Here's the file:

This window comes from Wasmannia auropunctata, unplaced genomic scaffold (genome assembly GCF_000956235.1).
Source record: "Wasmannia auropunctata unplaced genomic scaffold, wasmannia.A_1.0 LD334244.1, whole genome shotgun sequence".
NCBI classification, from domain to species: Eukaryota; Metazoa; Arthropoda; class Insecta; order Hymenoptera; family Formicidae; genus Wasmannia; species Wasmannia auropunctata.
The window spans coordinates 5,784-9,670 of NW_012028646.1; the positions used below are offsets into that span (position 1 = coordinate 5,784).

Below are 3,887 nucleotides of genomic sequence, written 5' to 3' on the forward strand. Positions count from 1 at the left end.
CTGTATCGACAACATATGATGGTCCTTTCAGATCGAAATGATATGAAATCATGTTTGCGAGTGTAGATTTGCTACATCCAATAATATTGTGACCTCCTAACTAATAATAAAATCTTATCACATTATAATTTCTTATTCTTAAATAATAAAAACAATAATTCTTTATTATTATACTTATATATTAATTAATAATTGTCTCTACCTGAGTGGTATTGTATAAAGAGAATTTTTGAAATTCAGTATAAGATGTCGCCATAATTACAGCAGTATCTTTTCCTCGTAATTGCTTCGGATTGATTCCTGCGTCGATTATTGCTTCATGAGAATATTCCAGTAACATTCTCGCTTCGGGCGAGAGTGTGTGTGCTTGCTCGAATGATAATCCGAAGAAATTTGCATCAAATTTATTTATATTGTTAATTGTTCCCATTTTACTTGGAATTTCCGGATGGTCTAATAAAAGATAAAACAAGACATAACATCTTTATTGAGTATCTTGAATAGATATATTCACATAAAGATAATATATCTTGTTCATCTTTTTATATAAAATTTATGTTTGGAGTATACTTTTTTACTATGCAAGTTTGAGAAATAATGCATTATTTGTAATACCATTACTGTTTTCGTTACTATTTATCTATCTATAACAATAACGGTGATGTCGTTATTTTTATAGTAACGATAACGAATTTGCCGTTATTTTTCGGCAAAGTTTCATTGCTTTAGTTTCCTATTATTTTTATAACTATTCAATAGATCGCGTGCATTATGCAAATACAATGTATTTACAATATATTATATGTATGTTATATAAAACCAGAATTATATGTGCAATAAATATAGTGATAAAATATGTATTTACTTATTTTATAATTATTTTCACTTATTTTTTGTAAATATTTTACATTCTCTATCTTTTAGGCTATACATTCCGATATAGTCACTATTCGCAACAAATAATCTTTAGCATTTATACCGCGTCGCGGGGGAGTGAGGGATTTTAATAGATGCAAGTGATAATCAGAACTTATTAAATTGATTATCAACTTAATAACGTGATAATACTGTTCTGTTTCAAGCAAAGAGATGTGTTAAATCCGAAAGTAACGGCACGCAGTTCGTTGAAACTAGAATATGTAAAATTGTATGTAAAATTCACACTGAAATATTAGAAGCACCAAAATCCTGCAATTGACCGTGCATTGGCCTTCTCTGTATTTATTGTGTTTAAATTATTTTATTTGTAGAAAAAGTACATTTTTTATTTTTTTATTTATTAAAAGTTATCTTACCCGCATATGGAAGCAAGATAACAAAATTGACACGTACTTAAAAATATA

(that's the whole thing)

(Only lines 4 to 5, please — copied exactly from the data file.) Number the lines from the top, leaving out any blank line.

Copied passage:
The window spans coordinates 5,784-9,670 of NW_012028646.1; the positions used below are offsets into that span (position 1 = coordinate 5,784).

Below are 3,887 nucleotides of genomic sequence, written 5' to 3' on the forward strand. Positions count from 1 at the left end.